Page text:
Property Available at Tax Sale May Not Be a Bargain if Contaminated


On April 27, the U.S. Court of Appeals for the Ninth Circuit held, in the case of California Dep’t of Toxic Substances Control v. Westside Delivery, LLC, that a purchaser of land at a California tax sale was not entitled to the third party defense for clean-up costs contemplated by the Comprehensive Environmental Response, Compensation, and Liability Act’s (CERCLA), known also as Superfund. The Ninth Circuit concluded that The panel concluded that Westside Delivery, LLC (Westside) had a “contractual relationship” with the pre-tax-sale owner of the property and that the previous owner caused contamination of the site “in connection with” its contractual relationship with Westside. The case has been remanded for further proceedings.

The site is the Davis Chemical Site in Los Angeles, CA, where Davis Chemical recycled spent solvents for many years (1949 to 1990). After the plant closed, the local property taxes weren’t paid, and the Los Angeles County Tax Collector sold the site to Westside at tax auction in 2009. Since purchasing the site, Westside has not conducted any operations there. Meanwhile, the California Department of Toxic Substances Control (DTSC) conducted cleanup efforts at the site until 2015.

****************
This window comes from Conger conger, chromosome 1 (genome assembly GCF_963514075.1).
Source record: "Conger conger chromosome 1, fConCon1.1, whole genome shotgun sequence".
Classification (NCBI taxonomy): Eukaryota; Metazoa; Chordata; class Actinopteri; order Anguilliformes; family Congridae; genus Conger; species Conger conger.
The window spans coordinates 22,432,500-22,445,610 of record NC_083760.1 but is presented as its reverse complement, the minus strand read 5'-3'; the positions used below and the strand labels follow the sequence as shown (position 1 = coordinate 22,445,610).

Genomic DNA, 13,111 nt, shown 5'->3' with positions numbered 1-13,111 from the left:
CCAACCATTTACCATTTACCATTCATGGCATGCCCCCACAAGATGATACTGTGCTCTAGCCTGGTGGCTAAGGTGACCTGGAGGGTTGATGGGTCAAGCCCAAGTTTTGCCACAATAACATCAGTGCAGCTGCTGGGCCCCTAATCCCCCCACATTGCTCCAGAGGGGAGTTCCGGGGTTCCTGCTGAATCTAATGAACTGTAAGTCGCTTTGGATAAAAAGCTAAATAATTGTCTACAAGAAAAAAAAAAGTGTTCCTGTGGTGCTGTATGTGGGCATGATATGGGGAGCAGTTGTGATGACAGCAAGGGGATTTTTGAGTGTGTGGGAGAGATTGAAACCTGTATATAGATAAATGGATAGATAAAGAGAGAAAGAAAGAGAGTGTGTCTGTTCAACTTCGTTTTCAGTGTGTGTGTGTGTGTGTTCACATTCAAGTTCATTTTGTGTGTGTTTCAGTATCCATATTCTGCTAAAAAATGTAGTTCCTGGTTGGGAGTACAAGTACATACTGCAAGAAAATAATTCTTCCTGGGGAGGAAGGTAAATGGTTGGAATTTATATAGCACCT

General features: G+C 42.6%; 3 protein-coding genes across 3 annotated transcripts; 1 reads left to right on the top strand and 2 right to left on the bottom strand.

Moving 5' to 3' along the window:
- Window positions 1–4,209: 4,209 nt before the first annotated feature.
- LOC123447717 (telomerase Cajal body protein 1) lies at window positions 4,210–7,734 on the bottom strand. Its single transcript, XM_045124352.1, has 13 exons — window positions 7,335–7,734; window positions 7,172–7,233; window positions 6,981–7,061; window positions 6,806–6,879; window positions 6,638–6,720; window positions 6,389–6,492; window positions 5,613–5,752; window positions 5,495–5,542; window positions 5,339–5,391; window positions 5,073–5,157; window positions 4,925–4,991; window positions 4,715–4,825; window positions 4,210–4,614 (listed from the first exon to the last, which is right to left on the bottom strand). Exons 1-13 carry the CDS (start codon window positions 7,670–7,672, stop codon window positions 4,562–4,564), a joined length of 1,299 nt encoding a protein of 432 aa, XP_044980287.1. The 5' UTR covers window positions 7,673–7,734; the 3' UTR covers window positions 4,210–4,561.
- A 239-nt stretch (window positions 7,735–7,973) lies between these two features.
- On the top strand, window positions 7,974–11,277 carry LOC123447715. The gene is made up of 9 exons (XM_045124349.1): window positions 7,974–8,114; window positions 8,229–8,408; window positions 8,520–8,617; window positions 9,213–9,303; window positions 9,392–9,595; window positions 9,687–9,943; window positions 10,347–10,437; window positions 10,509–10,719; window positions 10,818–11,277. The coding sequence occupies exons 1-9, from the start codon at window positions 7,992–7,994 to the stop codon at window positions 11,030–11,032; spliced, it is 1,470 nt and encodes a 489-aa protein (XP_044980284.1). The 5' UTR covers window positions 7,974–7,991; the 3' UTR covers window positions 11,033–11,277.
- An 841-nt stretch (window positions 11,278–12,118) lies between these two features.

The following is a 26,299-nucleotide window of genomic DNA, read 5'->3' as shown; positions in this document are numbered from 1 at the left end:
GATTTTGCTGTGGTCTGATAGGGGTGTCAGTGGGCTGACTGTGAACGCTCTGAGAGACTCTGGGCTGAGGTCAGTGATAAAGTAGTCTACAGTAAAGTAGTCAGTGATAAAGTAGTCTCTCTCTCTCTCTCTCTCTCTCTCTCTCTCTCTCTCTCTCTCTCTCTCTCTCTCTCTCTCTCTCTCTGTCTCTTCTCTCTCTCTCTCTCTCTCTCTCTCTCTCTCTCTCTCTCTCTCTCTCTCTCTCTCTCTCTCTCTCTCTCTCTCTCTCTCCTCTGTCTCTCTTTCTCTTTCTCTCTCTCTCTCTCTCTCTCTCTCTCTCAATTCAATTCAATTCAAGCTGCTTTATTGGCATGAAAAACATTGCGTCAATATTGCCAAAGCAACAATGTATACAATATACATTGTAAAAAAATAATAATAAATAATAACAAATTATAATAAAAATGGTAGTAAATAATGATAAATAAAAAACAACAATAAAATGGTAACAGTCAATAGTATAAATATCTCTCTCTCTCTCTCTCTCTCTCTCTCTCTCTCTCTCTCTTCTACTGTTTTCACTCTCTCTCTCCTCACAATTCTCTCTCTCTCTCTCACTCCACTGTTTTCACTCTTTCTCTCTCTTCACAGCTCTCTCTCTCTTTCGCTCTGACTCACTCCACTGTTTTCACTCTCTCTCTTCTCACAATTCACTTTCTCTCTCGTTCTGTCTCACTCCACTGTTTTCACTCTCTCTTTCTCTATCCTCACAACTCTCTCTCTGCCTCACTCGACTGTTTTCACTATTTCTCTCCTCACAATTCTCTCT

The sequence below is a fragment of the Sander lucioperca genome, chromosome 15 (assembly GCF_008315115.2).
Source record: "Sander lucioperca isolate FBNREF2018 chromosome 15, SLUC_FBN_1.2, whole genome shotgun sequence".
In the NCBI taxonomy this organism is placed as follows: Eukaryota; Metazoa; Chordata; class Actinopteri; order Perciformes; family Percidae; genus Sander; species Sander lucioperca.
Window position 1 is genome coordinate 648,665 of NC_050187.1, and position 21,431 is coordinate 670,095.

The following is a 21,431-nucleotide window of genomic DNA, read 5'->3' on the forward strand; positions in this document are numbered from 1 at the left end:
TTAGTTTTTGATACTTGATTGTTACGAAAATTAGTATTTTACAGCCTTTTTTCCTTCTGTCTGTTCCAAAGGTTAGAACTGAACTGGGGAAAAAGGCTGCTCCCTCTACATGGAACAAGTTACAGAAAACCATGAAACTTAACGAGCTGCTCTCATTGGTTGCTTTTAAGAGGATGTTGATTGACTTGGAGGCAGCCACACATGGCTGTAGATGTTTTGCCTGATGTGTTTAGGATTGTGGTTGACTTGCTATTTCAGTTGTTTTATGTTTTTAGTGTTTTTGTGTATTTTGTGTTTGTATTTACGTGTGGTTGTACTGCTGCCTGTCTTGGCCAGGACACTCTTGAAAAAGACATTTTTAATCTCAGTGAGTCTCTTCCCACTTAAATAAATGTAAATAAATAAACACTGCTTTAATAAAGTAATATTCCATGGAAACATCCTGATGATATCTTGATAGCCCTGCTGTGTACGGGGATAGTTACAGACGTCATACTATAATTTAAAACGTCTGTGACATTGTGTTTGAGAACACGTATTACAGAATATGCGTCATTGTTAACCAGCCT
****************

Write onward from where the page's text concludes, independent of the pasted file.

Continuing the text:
Seeking other potentially liable parties to share the cleanup costs, the DTSC filed a CERCLA cost recovery lawsuit against Westside. Westside argued that it was not liable because the release of hazardous substances was solely attributable a third party (Davis) with which it had no contractual relationship. The District Court agreed with Westside and granted summary judgment.

On appeal, the Ninth Circuit reversed, holding that Westside did have a “contractual relationship” under CERCLA with Davis by virtue of the tax sale, finding that a tax deed “fits comfortably within the definition of an ‘instrument transferring possession.” It found that the acts or omissions of Davis that caused the contamination occurred in connection with Davis’ contractual relationship with Westside, and the Ninth Circuit concluded that Westside was a “covered party” for CERCLA liability purposes.